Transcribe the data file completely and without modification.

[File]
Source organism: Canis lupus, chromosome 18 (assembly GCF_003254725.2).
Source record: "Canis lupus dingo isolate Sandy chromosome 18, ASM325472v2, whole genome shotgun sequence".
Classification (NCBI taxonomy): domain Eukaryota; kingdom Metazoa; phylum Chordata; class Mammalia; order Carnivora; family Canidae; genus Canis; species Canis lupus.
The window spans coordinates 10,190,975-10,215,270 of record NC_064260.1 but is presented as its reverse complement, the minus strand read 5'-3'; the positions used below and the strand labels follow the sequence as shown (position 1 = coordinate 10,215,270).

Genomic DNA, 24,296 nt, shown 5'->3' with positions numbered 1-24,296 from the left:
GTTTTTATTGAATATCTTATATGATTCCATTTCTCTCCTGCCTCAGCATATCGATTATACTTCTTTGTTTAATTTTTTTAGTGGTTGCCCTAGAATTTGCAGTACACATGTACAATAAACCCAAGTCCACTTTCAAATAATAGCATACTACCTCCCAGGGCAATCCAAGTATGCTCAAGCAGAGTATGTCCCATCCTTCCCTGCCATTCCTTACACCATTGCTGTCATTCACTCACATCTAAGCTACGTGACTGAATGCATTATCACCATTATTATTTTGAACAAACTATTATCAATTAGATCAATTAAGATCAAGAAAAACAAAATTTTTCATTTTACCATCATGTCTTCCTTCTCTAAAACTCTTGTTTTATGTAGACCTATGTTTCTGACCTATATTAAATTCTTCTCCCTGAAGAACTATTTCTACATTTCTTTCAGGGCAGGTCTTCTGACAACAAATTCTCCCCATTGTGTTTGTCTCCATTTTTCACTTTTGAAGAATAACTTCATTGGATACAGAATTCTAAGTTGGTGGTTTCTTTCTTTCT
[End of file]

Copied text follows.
Source organism: Canis lupus, chromosome 18 (assembly GCF_003254725.2).
Source record: "Canis lupus dingo isolate Sandy chromosome 18, ASM325472v2, whole genome shotgun sequence".
Classification (NCBI taxonomy): domain Eukaryota; kingdom Metazoa; phylum Chordata; class Mammalia; order Carnivora; family Canidae; genus Canis; species Canis lupus.
The window spans coordinates 10,190,975-10,215,270 of record NC_064260.1 but is presented as its reverse complement, the minus strand read 5'-3'; the positions used below and the strand labels follow the sequence as shown (position 1 = coordinate 10,215,270).

Genomic DNA, 24,296 nt, shown 5'->3' with positions numbered 1-24,296 from the left:
GTTTTTATTGAATATCTTATATGATTCCATTTCTCTCCTGCCTCAGCATATCGATTATACTTCTTTGTTTAATTTTTTTAGTGGTTGCCCTAGAATTTGCAGTACACATGTACAATAAACCCAAGTCCACTTTCAAATAATAGCATACTACCTCCCAGGGCAATCCAAGTATGCTCAAGCAGAGTATGTCCCATCCTTCCCTGCCATTCCTTACACCATTGCTGTCATTCACTCACATCTAAGCTACGTGACTGAATGCATTATCACCATTATTATTTTGAACAAACTATTATCAATTAGATCAATTAAGATCAAGAAAAACAAAATTTTTCATTTTACCATCATGTCTTCCTTCTCTAAAACTCTTGTTTTATGTAGACCTATGTTTCTGACCTATATTAAATTCTTCTCCCTGAAGAACTATTTCTACATTTCTTTCAGGGCAGGTCTTCTGACAACAAATTCTCCCCATTGTGTTTGTCTCCATTTTTCACTTTTGAAGAATAACTTCATTGGATACAGAATTCTAAGTTGGTGGTTTCTTTCTTTCT